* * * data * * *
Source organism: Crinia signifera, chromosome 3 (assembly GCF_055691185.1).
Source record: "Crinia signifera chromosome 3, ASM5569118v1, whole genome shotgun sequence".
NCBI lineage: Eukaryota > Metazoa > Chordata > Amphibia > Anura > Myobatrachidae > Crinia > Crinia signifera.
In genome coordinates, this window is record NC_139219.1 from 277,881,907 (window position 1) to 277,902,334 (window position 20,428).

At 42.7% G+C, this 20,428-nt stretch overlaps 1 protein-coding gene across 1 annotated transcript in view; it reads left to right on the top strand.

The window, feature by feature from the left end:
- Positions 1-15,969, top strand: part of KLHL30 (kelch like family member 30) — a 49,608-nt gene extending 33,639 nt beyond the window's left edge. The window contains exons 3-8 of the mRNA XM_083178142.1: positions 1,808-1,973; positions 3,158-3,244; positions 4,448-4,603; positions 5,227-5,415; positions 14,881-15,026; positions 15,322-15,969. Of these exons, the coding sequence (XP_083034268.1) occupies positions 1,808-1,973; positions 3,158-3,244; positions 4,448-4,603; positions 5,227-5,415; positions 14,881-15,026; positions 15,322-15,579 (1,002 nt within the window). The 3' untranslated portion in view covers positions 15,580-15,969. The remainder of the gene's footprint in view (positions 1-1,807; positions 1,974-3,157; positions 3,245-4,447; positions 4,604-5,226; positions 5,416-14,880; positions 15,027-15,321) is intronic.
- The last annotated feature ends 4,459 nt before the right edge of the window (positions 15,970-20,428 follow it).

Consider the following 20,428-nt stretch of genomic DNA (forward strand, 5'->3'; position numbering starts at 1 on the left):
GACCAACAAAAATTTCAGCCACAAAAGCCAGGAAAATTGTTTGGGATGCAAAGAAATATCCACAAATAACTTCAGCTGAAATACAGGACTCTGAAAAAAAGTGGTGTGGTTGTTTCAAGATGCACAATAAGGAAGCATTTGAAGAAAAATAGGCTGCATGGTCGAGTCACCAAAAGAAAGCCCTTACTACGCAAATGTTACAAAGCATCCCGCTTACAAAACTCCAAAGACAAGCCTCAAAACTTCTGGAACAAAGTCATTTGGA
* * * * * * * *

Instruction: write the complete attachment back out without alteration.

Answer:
Source organism: Crinia signifera, chromosome 3 (assembly GCF_055691185.1).
Source record: "Crinia signifera chromosome 3, ASM5569118v1, whole genome shotgun sequence".
NCBI lineage: Eukaryota > Metazoa > Chordata > Amphibia > Anura > Myobatrachidae > Crinia > Crinia signifera.
In genome coordinates, this window is record NC_139219.1 from 277,881,907 (window position 1) to 277,902,334 (window position 20,428).

At 42.7% G+C, this 20,428-nt stretch overlaps 1 protein-coding gene across 1 annotated transcript in view; it reads left to right on the top strand.

The window, feature by feature from the left end:
- Positions 1-15,969, top strand: part of KLHL30 (kelch like family member 30) — a 49,608-nt gene extending 33,639 nt beyond the window's left edge. The window contains exons 3-8 of the mRNA XM_083178142.1: positions 1,808-1,973; positions 3,158-3,244; positions 4,448-4,603; positions 5,227-5,415; positions 14,881-15,026; positions 15,322-15,969. Of these exons, the coding sequence (XP_083034268.1) occupies positions 1,808-1,973; positions 3,158-3,244; positions 4,448-4,603; positions 5,227-5,415; positions 14,881-15,026; positions 15,322-15,579 (1,002 nt within the window). The 3' untranslated portion in view covers positions 15,580-15,969. The remainder of the gene's footprint in view (positions 1-1,807; positions 1,974-3,157; positions 3,245-4,447; positions 4,604-5,226; positions 5,416-14,880; positions 15,027-15,321) is intronic.
- The last annotated feature ends 4,459 nt before the right edge of the window (positions 15,970-20,428 follow it).

Consider the following 20,428-nt stretch of genomic DNA (forward strand, 5'->3'; position numbering starts at 1 on the left):
GACCAACAAAAATTTCAGCCACAAAAGCCAGGAAAATTGTTTGGGATGCAAAGAAATATCCACAAATAACTTCAGCTGAAATACAGGACTCTGAAAAAAAGTGGTGTGGTTGTTTCAAGATGCACAATAAGGAAGCATTTGAAGAAAAATAGGCTGCATGGTCGAGTCACCAAAAGAAAGCCCTTACTACGCAAATGTTACAAAGCATCCCGCTTACAAAACTCCAAAGACAAGCCTCAAAACTTCTGGAACAAAGTCATTTGGA